In our ordinary meetings, according to the prevailing order in our congregations, we have no need of a president–we only desire and need an orator. Hence we have often been asked, what are we to understand by a bishop’s ruling or presiding well? I have generally replied, (perhaps rather satirically,) that the ancient congregations were not so well bred as the modern; that they were apt to ask questions and propose difficulties; and some arose to address their brethren in the way of admonition and exhortation; but that we Americans were a well bred people, had studied the etiquette of gentility in our meetings; and that our bishops needed not the qualifications of a president of a family, tribe, or community, no more than the president of the United States wanted a lifeguard in these peaceful times, or a shepherd a staff to guard his sheep when wolves and dogs were extinct.
In what are called “meetings of business,” once a month, or once a quarter, there is some apprehension that a president or “moderator” may be necessary, and the first thing done is to elect or appoint one; never considering or viewing the bishop as any more president from office than any other member, a positive and explicit proof that even the idea of presiding well is not so much as attached to the bishop’s office in these times, amongst the Baptists too.
A congregation of disciples, which is modeled upon the New Testament, will find that presiding well, is just as indispensable as teaching well, and that the prohibition of novitiates, or young inexperienced disciples, from the bishop’s office; is as wise a provision as any other in the Christian institution.
The bishop of a Christian congregation will find much to do that never enters into the idea of a modern preacher or “minister.” The duties he is to discharge to Christ’s flock in the capacity of teacher and president, will engross much of his time and attention. Therefore the idea of remuneration for his services was attached to the office from its first institution. This is indisputably plain, not only from the positive commands delivered to the congregations, but from the hints uttered with a reference to the office itself. Why should it be so much as hinted that the bishops were not to take the oversight of the flock “for the sake of sordid gain,” if no emolument or remuneration was attached to the office? The abuses of the principle have led many to oppose even the principle itself. We have said much against the hireling system, and see no ground as yet to refrain; so long as the salvation of the gospel, the conversion of the world, and heaven itself, are articles of traffic, and in the market, like other commodities, accessible to the highest bidder. The motto over the spiritual warehouses is, “The highest bidder shall be the purchaser.” And we are persuaded by a hundred venal prints, that if the church had the bank of the United States, that of London, and Paris, it could, in twenty years, convert the whole world, with the exception of a few millions of reprobates. I say while such is the spirit breathed from the pulpit and from the press, there exist ten thousand good reasons for lifting up our voices like a trumpet, crying aloud, and sparing not.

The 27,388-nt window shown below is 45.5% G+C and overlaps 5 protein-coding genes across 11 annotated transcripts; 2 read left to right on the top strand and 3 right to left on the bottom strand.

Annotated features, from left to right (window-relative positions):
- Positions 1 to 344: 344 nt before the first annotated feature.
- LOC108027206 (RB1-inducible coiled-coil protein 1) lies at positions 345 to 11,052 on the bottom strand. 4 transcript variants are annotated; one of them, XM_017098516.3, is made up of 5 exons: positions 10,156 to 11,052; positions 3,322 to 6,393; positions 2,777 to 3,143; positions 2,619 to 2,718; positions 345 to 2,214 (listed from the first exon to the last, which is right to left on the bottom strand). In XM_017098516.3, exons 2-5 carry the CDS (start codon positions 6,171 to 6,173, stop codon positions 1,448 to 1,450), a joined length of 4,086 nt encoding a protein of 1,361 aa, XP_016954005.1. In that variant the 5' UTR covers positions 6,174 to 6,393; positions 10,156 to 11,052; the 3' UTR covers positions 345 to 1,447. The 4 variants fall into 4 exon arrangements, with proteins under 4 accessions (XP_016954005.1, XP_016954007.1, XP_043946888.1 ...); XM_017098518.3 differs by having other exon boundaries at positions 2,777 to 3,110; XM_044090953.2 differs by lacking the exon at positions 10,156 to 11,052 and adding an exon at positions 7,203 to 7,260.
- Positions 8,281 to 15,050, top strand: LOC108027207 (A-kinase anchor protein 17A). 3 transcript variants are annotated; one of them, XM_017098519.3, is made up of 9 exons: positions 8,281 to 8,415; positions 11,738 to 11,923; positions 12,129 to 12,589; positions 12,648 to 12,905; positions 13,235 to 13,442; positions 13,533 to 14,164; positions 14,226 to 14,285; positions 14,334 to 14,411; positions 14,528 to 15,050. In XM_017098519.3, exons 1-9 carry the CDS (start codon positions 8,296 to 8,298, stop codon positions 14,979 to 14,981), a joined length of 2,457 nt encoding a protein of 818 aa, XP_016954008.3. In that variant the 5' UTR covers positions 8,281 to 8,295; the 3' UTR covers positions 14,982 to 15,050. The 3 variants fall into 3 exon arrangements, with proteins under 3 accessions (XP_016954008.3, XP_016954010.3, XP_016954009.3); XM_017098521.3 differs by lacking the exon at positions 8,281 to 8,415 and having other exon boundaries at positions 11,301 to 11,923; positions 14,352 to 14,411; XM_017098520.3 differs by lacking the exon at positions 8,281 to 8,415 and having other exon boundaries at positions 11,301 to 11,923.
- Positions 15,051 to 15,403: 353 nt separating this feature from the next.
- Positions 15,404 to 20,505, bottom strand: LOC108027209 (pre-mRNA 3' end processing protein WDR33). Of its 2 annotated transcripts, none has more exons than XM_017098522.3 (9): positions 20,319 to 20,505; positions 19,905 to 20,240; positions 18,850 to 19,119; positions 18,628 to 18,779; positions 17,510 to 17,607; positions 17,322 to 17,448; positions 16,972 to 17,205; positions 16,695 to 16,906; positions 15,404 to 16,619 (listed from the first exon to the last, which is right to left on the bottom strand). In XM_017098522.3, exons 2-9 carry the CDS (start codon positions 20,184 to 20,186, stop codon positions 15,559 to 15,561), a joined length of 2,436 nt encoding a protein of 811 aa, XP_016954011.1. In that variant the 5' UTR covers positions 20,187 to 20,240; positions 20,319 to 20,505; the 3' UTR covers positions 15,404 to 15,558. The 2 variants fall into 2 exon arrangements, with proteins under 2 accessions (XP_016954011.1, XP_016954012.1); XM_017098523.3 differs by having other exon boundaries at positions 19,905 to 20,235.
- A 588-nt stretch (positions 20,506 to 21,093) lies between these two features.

But to discriminate on this subject, and to exhibit where, and when, the hireling system begins; to graphically define, bound, and limit, beyond the power of cavil, on the one hand, and abuse on the other, has appeared to be a desideratum. While on the subject we shall make one effort here, subject to future and farther amendments, as circumstances may require.
A hireling is one who prepares himself for the office of a “preacher” or “minister,” as a mechanic learns a trade, and who obtains a license from a congregation, convention, presbytery, pope, or diocesan bishop, as a preacher or minister, and agrees by the day or sermon, month or year, for a stipulated reward. This definition requires explanation. That such, however, is a hireling, requires little demonstration. He learns the art and mystery of making a sermon, or a prayer, as a man learns the art of making a boot or a shoe. He intends to make his living in whole, or in part, by making sermons and prayers, and he sets himself up to the highest bidder. He agrees for so much a sermon, or for fifty-two in the wholesale way, and for a certain sum he undertakes to furnish so many; but if a better offer is made him when his first contract is out, (and sometimes before it expires,) he will agree to accept a better price. Such a preacher or minister, by all the rules of grammar, logic, and arithmetic, is a hireling in the full sense of the word.